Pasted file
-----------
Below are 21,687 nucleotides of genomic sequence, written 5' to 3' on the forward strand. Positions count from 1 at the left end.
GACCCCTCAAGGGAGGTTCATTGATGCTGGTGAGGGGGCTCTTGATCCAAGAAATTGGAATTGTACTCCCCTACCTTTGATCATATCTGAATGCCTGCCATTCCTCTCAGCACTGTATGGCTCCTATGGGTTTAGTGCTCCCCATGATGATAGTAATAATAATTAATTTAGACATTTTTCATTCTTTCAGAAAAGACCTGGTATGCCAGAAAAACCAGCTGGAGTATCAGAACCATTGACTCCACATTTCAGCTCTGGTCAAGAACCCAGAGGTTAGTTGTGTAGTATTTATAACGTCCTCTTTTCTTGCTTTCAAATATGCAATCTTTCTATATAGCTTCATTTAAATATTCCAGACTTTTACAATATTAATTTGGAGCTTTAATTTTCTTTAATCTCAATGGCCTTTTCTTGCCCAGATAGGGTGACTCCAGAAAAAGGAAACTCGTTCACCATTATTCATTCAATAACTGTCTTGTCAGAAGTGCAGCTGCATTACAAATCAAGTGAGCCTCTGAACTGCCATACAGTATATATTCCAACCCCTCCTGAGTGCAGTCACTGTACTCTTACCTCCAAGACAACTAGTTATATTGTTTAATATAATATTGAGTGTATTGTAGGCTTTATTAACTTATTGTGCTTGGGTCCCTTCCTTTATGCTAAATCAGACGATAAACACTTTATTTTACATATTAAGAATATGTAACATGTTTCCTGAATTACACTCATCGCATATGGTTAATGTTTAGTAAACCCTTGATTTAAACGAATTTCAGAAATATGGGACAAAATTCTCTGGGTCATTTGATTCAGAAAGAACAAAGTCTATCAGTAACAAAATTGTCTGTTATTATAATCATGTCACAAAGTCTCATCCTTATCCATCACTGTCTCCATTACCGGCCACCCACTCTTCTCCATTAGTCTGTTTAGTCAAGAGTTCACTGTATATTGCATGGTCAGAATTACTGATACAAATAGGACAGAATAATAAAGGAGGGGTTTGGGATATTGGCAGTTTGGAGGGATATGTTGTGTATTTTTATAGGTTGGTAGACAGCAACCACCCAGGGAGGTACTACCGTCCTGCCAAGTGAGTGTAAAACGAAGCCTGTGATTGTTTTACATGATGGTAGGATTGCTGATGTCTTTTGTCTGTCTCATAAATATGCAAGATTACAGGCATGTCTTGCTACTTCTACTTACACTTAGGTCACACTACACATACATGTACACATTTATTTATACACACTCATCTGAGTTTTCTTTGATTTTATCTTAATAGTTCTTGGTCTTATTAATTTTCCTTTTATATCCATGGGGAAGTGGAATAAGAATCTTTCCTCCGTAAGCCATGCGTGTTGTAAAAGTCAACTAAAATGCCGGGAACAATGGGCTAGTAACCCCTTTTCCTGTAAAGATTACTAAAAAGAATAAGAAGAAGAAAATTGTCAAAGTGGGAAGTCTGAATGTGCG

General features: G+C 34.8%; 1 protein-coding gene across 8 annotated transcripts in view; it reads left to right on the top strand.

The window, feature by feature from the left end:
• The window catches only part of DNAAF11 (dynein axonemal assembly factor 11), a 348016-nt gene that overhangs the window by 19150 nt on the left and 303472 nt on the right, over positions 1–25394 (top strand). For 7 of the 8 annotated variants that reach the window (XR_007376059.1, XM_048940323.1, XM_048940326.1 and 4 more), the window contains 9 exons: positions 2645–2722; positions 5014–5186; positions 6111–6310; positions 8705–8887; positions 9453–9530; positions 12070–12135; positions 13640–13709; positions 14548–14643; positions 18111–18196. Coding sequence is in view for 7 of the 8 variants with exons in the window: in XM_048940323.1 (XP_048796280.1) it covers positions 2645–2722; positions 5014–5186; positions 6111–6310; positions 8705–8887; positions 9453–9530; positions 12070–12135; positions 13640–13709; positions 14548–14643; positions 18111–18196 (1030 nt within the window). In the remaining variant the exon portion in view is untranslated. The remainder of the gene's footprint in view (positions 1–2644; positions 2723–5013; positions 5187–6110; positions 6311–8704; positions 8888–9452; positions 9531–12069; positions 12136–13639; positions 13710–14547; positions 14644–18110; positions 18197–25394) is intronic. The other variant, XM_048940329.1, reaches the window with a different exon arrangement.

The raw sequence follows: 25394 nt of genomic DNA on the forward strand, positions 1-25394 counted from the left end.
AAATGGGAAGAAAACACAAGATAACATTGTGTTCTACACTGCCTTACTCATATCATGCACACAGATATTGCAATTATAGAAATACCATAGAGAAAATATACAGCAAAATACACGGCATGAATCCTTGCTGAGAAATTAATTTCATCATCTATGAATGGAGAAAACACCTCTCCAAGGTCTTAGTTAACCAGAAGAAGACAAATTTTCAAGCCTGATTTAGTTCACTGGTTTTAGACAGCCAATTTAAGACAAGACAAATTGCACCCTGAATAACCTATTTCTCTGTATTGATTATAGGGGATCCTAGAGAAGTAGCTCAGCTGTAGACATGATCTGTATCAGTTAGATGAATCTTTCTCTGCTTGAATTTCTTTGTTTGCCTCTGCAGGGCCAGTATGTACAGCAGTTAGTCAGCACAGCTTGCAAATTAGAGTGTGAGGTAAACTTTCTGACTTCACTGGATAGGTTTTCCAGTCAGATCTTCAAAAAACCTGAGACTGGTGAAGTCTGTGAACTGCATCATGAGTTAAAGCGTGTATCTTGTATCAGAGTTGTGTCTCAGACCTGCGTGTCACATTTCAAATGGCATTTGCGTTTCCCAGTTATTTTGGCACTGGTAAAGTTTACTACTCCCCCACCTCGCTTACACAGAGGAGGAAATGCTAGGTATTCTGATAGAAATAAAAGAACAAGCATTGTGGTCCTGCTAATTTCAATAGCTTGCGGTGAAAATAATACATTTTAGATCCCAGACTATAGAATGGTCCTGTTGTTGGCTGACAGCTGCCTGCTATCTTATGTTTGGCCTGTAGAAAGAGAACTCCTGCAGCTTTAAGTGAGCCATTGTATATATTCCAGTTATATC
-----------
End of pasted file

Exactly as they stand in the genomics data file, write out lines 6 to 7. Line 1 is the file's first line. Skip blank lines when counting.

The raw sequence follows: 25394 nt of genomic DNA on the forward strand, positions 1-25394 counted from the left end.
AAATGGGAAGAAAACACAAGATAACATTGTGTTCTACACTGCCTTACTCATATCATGCACACAGATATTGCAATTATAGAAATACCATAGAGAAAATATACAGCAAAATACACGGCATGAATCCTTGCTGAGAAATTAATTTCATCATCTATGAATGGAGAAAACACCTCTCCAAGGTCTTAGTTAACCAGAAGAAGACAAATTTTCAAGCCTGATTTAGTTCACTGGTTTTAGACAGCCAATTTAAGACAAGACAAATTGCACCCTGAATAACCTATTTCTCTGTATTGATTATAGGGGATCCTAGAGAAGTAGCTCAGCTGTAGACATGATCTGTATCAGTTAGATGAATCTTTCTCTGCTTGAATTTCTTTGTTTGCCTCTGCAGGGCCAGTATGTACAGCAGTTAGTCAGCACAGCTTGCAAATTAGAGTGTGAGGTAAACTTTCTGACTTCACTGGATAGGTTTTCCAGTCAGATCTTCAAAAAACCTGAGACTGGTGAAGTCTGTGAACTGCATCATGAGTTAAAGCGTGTATCTTGTATCAGAGTTGTGTCTCAGACCTGCGTGTCACATTTCAAATGGCATTTGCGTTTCCCAGTTATTTTGGCACTGGTAAAGTTTACTACTCCCCCACCTCGCTTACACAGAGGAGGAAATGCTAGGTATTCTGATAGAAATAAAAGAACAAGCATTGTGGTCCTGCTAATTTCAATAGCTTGCGGTGAAAATAATACATTTTAGATCCCAGACTATAGAATGGTCCTGTTGTTGGCTGACAGCTGCCTGCTATCTTATGTTTGGCCTGTAGAAAGAGAACTCCTGCAGCTTTAAGTGAGCCATTGTATATATTCCAGTTATATC